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Updated on May 19, 2023
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Wisdom Teeth Removal Procedure, Aftercare & Costs

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Wisdom teeth extraction is an invasive yet often necessary procedure that most people undergo during their teen years. While the procedure is often quick and painless, it’s important to know what to expect during and after removal.

What are Wisdom Teeth?

Wisdom teeth (third molars) are the last teeth to erupt in the mouth. They come in behind the 12-year-molars (second molars) about 5 to 9 years later. 

Some people are born without wisdom teeth, while others have extra. But most people have four wisdom teeth in total. Wisdom teeth removal is the surgical extraction of these teeth. 

People typically get their wisdom teeth removed between ages 16 and 20 because they don’t have space to grow in properly. Wisdom teeth can grow in at various angles, even horizontally, when the jaw isn’t large enough for them to erupt naturally.

Why is Wisdom Teeth Removal Important?

Whether your wisdom teeth have emerged or are hiding under your gums, they will often cause oral issues. 

If your wisdom teeth are trapped or impacted under the gums, they can cause infections, cysts, and/or damage the surrounding teeth and bone.

If your wisdom teeth have partially emerged, you may have difficulty cleaning the area. This area can become a hot spot for bacteria, oral infection, and gum disease.

Finally, wisdom teeth removal is important because it helps avoid crowding. Most of the time, wisdom teeth don’t grow in straight. This means your other teeth may start to become crooked. 

Common Signs Your Wisdom Teeth Need to Be Extracted

For some people, wisdom teeth extractions are necessary. This is due to a few reasons:

Your Wisdom Teeth Have Partially Emerged Through the Gums

If a wisdom tooth partially erupted through the gums, a serious oral infection or gum disease can develop. These teeth are hard to clean and brush, making them more prone to bacteria buildup and decay.

Your Wisdom Teeth are Hidden Under the Gums

If a wisdom tooth cannot erupt, it will become trapped under your gums. A cyst or infection can develop if it is not removed. Damage to the roots of the nearest tooth can also occur.

You Have an Infected Wisdom Tooth

An infected wisdom tooth can cause further damage to surrounding teeth. Symptoms of this include:

  • Mouth pain or discomfort
  • Jaw pain or discomfort
  • Nearby toothaches
  • Poor breath
  • Red or swollen gums 
  • Tender or bleeding gums 
  • Swelling around the jaw 
  • An unpleasant taste in your mouth
  • Challenges opening your mouth or swallowing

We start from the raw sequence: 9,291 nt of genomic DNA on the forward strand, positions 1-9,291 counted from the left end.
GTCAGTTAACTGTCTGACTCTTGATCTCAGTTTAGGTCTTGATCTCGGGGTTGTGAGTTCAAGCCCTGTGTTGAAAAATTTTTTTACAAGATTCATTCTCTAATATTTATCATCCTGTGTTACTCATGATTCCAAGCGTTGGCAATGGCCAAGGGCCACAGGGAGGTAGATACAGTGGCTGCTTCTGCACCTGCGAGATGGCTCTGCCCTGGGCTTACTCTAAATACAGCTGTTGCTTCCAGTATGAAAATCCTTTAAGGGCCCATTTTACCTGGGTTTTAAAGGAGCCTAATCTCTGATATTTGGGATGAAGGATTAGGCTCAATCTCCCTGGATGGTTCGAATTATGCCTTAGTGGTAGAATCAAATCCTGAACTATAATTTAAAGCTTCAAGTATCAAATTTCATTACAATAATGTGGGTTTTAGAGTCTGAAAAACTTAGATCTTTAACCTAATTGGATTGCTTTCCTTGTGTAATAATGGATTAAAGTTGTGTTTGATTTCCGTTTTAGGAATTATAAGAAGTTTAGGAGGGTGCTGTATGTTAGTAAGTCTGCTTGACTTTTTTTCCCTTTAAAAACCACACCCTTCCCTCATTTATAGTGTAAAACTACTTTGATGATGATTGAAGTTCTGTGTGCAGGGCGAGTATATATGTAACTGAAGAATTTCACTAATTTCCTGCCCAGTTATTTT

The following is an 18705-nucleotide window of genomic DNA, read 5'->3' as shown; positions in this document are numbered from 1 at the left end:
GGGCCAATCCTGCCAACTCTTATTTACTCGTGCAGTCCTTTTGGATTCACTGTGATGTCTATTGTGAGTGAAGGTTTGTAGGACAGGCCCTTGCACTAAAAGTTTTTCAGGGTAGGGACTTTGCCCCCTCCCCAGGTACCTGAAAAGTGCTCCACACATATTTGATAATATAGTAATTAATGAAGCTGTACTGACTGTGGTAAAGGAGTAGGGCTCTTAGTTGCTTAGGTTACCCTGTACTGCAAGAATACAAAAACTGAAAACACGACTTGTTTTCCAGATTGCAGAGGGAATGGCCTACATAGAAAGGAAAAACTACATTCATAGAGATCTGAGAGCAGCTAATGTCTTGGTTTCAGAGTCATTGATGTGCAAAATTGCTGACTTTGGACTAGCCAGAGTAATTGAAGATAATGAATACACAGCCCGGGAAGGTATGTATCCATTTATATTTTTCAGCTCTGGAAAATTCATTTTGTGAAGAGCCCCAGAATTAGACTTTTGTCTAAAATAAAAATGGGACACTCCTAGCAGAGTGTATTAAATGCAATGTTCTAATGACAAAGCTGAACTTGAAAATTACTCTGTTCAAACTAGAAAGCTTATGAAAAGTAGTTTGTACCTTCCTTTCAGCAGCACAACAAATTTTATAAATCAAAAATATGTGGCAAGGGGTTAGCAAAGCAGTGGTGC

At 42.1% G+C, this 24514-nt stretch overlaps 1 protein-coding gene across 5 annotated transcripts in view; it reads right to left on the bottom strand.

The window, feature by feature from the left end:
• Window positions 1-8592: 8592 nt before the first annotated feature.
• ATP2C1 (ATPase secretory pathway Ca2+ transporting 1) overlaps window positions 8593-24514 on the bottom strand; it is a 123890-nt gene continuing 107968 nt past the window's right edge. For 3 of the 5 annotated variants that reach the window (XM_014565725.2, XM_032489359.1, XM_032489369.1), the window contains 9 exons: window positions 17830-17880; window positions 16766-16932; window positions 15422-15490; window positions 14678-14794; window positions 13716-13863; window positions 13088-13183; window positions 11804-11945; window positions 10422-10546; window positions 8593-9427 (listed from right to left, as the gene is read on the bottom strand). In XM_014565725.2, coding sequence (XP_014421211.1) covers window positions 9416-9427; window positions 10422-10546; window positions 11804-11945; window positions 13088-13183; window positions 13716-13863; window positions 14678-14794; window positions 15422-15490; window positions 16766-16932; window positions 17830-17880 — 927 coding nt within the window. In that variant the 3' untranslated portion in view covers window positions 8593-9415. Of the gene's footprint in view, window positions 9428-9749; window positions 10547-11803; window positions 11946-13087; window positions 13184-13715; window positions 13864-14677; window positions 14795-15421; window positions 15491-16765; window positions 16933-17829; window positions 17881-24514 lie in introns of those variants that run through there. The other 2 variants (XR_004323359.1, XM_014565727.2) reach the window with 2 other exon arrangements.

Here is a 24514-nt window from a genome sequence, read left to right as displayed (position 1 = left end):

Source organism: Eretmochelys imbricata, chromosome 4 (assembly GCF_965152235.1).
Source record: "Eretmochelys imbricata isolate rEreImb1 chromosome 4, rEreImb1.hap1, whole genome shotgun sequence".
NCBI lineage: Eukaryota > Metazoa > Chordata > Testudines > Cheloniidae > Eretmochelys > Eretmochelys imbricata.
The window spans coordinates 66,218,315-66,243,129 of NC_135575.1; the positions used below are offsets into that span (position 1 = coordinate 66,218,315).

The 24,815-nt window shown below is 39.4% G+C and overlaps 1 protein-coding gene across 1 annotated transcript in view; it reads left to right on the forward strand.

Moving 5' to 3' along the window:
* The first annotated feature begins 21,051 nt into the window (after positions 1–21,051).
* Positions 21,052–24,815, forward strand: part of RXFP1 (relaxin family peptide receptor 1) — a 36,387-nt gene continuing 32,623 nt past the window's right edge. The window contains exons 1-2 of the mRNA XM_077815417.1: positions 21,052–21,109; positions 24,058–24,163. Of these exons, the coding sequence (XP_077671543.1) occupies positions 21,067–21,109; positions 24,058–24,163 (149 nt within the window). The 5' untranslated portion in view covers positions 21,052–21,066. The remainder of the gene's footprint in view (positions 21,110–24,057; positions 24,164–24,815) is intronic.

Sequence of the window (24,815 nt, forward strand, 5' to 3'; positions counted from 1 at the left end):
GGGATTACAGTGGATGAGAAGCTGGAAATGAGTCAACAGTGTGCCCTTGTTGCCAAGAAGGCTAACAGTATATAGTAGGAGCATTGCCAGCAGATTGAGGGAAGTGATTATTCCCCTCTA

Wisdom Teeth Removal Procedure

Typically, wisdom teeth removal consists of three parts:

Before Wisdom Tooth Extraction

A local anesthetic (lidocaine) is administered, which numbs the surgical area.

It may be used by itself or with nitrous oxide (laughing gas), oral premedication with an anxiolytic, or I.V. sedation. The surgery does not start until it is in full effect. 

People do not feel any pain during the procedure.

During Wisdom Tooth Extraction

During the surgical extraction, the dentist cuts the gingiva (gums) surrounding each tooth with a scalpel.

The gums are peeled back from the underlying bone using surgical instruments. The dental nurse draws the soft tissues back and uses high-speed suction to keep the area clean and dry.

Next, the dentist removes the entire tooth, root pieces, and excess bone.

Once this step is complete, the socket is examined for any remaining fragments that need to be removed and is then closed up. The entire procedure takes 30 minutes or less.

After Wisdom Tooth Extraction

Once the extraction is complete, the gum tissue may be sutured back into place to cover the underlying bone and promote healing. Not all surgeons use stitches.

You will bite on gauze or a bite pack directly after the procedure to ensure the sockets are isolated and help stop bleeding. 

Antibiotics, pain medications, and anti-inflammatory medications may be prescribed to prevent infection and manage postoperative pain.

6 Wisdom Tooth Extraction Recovery Tips 

Aftercare tips include:

1. Allow time for recovery

The surgery often causes swelling, pain, and minor bleeding during the first week. Bruising and swelling of the facial region, such as the cheeks and chin, are also common.

Avoid strenuous activity for a week post-surgery. Everything should heal within 2 to 3 weeks.

The following stages usually occur during the healing process:

  • First 24 hours to 3 days — Blood clots form, and swelling may occur. 
  • 4 to 6 days — Swelling of the mouth and cheeks should improve.
  • 7 days — A dentist can take out any remaining stitches.
  • 7 to 10 days — Jaw stiffness and soreness should go away.
  • 2 weeks — Any bruising on the face should heal. 

2. Be careful about what you eat

Only soft foods should be ingested during the first 2 days post-procedure, such as smoothies, soups, mashed potatoes, and scrambled eggs.

People should also refrain from using straws after surgery to reduce the chance of a dry socket forming. Do not drink alcohol, caffeine, or hot or carbonated beverages for at least a week.

3. Manage your pain

To relieve pain after the surgery, your dentist may recommend taking over-the-counter pain relievers, such as Tylenol (acetaminophen). Or, they may prescribe you a prescription pain reliever. This includes: